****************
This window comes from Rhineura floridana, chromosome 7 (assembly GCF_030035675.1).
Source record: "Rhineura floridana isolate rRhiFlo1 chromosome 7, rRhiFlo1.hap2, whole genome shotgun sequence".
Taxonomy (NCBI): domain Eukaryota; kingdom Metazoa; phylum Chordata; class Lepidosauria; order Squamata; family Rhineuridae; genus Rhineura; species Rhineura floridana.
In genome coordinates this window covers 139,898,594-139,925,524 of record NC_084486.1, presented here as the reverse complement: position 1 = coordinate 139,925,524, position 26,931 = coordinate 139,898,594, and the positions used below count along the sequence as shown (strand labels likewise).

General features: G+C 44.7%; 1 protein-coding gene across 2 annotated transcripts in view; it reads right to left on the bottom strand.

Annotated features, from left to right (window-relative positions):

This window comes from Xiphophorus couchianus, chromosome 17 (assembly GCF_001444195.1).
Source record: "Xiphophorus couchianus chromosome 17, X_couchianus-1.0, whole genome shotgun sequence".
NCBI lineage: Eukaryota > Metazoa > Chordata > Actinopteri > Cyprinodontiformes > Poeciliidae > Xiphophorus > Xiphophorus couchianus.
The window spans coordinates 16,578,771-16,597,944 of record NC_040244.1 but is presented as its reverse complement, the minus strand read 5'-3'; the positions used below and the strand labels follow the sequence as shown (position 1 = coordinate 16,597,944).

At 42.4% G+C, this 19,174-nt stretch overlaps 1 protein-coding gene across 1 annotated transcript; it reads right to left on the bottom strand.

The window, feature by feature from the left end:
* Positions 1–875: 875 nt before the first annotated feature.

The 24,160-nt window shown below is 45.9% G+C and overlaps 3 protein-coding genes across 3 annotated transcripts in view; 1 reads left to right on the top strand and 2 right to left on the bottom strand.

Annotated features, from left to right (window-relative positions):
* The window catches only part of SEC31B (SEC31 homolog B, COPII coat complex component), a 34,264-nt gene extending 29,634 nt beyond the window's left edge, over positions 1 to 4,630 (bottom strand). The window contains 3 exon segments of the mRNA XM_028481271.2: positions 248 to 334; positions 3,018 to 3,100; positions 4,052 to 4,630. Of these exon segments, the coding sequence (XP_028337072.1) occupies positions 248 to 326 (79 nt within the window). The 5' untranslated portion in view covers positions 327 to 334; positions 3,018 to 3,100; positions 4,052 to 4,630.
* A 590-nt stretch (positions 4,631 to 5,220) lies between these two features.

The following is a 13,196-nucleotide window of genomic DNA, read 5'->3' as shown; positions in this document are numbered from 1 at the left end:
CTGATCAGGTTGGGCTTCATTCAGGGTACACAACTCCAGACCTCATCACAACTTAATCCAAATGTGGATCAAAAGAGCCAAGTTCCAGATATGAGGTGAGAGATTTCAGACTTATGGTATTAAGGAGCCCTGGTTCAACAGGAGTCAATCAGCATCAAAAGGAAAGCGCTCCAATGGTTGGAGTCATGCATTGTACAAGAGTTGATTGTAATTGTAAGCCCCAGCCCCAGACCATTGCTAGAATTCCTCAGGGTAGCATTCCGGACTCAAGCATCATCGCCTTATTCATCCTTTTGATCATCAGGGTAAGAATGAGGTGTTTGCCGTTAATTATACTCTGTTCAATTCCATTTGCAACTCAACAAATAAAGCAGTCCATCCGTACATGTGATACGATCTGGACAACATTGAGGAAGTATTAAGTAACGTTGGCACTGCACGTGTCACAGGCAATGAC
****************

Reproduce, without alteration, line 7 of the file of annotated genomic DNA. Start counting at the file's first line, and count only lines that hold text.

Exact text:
This window comes from Xiphophorus couchianus, chromosome 17 (assembly GCF_001444195.1).